neat I want one....!

Discussion in 'NZ Computing' started by thingy, Jul 24, 2005.

  1. thingy

    thingy Guest

    thingy, Jul 24, 2005
    #1
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  2. thingy

    Enkidu Guest

    Enkidu, Jul 24, 2005
    #2
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  3. thingy

    riff Guest

    "Enkidu" <> wrote in message
    news:...
    > thingy wrote:
    > >
    >> http://www.msnbc.msn.com/id/8656746/
    >>

    > Didn't those appear on StarWars:
    >
    > http://www.ningyoushi.com/product/PO008
    >
    > Cheers,
    >
    > Cliff

    They would be awesome for people with muscle wasting illnesses or Multiple
    Sclerosis or any number of neurological/muscle type illnesses. Can't wait
    for Pharmac to pick up the tab lol.
    Riff
    riff, Jul 25, 2005
    #3
  4. thingy

    Ray Greene Guest

    Ray Greene, Jul 25, 2005
    #4
  5. thingy

    thing2 Guest

    riff wrote:
    > "Enkidu" <> wrote in message
    > news:...
    >
    >>thingy wrote:
    >>
    >>>http://www.msnbc.msn.com/id/8656746/
    >>>

    >>
    >>Didn't those appear on StarWars:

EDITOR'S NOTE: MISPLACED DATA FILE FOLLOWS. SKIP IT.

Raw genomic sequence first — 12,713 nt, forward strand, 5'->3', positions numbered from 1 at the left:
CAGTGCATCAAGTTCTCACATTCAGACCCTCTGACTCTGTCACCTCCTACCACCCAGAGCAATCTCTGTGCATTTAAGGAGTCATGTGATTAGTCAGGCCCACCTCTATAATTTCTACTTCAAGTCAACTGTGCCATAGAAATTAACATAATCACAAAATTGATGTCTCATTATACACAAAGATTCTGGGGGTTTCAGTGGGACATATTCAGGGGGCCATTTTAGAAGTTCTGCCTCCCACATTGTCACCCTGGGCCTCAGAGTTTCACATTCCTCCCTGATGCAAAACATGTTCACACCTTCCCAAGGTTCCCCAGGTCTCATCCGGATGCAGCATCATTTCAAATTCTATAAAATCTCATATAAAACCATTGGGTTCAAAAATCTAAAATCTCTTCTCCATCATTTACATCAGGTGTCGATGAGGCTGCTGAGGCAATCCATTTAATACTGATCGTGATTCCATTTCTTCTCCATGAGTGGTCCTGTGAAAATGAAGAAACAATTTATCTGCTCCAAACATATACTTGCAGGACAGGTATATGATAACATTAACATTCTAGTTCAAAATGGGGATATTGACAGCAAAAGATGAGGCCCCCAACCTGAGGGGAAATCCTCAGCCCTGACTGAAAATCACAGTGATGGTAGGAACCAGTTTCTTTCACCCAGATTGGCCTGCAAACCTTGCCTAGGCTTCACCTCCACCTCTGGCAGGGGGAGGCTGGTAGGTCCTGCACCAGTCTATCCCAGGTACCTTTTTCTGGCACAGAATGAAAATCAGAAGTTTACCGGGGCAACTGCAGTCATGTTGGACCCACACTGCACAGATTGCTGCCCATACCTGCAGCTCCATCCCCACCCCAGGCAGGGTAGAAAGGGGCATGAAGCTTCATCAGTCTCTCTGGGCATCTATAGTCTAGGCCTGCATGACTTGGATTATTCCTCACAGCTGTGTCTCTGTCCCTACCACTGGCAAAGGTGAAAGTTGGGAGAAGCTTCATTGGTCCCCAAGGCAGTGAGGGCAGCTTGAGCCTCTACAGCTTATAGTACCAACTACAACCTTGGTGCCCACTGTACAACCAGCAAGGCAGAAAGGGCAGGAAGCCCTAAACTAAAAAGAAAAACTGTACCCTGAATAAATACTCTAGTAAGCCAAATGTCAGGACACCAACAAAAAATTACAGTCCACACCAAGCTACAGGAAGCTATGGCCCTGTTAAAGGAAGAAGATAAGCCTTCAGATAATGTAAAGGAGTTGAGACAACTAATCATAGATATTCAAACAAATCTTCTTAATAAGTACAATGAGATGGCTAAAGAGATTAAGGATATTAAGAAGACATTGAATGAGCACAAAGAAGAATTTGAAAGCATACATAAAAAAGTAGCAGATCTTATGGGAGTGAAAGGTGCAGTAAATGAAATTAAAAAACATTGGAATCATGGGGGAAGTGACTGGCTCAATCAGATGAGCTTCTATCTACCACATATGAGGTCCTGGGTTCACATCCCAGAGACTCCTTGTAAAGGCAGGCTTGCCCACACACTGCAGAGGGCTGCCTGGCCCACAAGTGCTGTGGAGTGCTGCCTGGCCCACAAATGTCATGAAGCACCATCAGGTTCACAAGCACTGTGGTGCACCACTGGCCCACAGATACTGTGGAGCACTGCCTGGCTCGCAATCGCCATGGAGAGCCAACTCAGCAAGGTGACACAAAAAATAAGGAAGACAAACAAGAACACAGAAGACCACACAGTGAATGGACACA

>>
    >>http://www.ningyoushi.com/product/PO008
    >>
    >>Cheers,
    >>
    >>Cliff

    >
    > They would be awesome for people with muscle wasting illnesses or Multiple
    > Sclerosis or any number of neurological/muscle type illnesses. Can't wait
    > for Pharmac to pick up the tab lol.
    > Riff
    >
    >
    >


    Even using them in labour intensive applications to prevent back injury,
    or getting people with back injuries back into work....

    You could limit the suits multiplication for say a back suffers and
    decrease this as their problem corrects.

    regards

    Thing
    thing2, Jul 25, 2005
    #5
  6. In article <>,
    thing2 <> wrote:

    >Even using them in labour intensive applications to prevent back injury,
    >or getting people with back injuries back into work....


    Let me predict that, in keeping with the Law of Unintended Consequences,
    they would be likely to lead to _new_ kinds of injuries?

    I'm thinking the RSI kind. Since suits like these make it so easy to
    exert a great deal of strength, people will be more likely to do so over
    and over. Such repetition can lead to its own kinds of damage.
    Lawrence D'Oliveiro, Jul 26, 2005
    #6
  7. thingy

    thingy Guest

    Lawrence D'Oliveiro wrote:
    > In article <>,
    > thing2 <> wrote:
    >
    >
    >>Even using them in labour intensive applications to prevent back injury,
    >>or getting people with back injuries back into work....

    >
    >
    > Let me predict that, in keeping with the Law of Unintended Consequences,
    > they would be likely to lead to _new_ kinds of injuries?